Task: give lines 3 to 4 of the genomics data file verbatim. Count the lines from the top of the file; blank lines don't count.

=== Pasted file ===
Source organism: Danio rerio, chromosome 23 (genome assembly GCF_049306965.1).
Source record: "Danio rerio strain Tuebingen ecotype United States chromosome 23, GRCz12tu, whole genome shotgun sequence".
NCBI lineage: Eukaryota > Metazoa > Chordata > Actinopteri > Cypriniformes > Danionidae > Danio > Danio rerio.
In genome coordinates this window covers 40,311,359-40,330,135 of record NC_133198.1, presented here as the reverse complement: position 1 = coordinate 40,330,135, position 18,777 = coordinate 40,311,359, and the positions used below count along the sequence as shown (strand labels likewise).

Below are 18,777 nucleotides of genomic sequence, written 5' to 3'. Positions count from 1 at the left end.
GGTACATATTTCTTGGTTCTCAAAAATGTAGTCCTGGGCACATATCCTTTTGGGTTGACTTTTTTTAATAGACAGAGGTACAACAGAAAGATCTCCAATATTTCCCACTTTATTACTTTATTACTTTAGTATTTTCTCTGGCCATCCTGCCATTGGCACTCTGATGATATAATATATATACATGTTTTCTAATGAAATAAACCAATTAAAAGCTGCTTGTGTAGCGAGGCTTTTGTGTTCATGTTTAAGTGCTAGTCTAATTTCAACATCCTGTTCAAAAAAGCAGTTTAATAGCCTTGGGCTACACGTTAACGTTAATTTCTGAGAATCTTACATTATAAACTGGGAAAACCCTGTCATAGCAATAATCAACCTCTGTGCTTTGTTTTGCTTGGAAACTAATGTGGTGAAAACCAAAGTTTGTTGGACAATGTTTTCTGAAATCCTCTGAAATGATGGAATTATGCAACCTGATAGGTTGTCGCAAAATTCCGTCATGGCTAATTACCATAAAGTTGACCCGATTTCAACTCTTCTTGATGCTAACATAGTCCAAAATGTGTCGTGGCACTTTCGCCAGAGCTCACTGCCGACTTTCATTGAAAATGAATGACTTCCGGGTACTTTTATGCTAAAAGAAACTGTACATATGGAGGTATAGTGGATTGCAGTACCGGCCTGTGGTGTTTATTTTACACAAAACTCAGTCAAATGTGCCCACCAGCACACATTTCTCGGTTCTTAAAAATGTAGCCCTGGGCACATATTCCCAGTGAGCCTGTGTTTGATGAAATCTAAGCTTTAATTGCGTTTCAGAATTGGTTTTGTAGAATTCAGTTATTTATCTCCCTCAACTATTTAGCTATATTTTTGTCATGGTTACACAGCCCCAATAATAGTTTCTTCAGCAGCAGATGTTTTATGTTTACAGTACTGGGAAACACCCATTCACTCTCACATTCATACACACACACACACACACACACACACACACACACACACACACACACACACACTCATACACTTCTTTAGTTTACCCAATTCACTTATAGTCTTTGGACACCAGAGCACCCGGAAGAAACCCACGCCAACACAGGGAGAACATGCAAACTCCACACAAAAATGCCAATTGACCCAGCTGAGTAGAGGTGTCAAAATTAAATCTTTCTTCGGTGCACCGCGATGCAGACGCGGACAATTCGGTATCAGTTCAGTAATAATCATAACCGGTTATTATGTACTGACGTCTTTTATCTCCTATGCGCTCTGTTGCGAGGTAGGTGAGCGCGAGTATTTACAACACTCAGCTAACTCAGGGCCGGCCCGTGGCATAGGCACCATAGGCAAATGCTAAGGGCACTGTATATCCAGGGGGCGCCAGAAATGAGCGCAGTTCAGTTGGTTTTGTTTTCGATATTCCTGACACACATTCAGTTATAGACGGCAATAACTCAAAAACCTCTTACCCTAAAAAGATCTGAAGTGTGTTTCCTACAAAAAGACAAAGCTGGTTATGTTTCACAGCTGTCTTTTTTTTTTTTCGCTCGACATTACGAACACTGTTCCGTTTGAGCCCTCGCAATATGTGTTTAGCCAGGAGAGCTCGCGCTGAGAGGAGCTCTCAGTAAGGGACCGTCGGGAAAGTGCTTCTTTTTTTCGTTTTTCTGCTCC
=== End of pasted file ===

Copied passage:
NCBI lineage: Eukaryota > Metazoa > Chordata > Actinopteri > Cypriniformes > Danionidae > Danio > Danio rerio.
In genome coordinates this window covers 40,311,359-40,330,135 of record NC_133198.1, presented here as the reverse complement: position 1 = coordinate 40,330,135, position 18,777 = coordinate 40,311,359, and the positions used below count along the sequence as shown (strand labels likewise).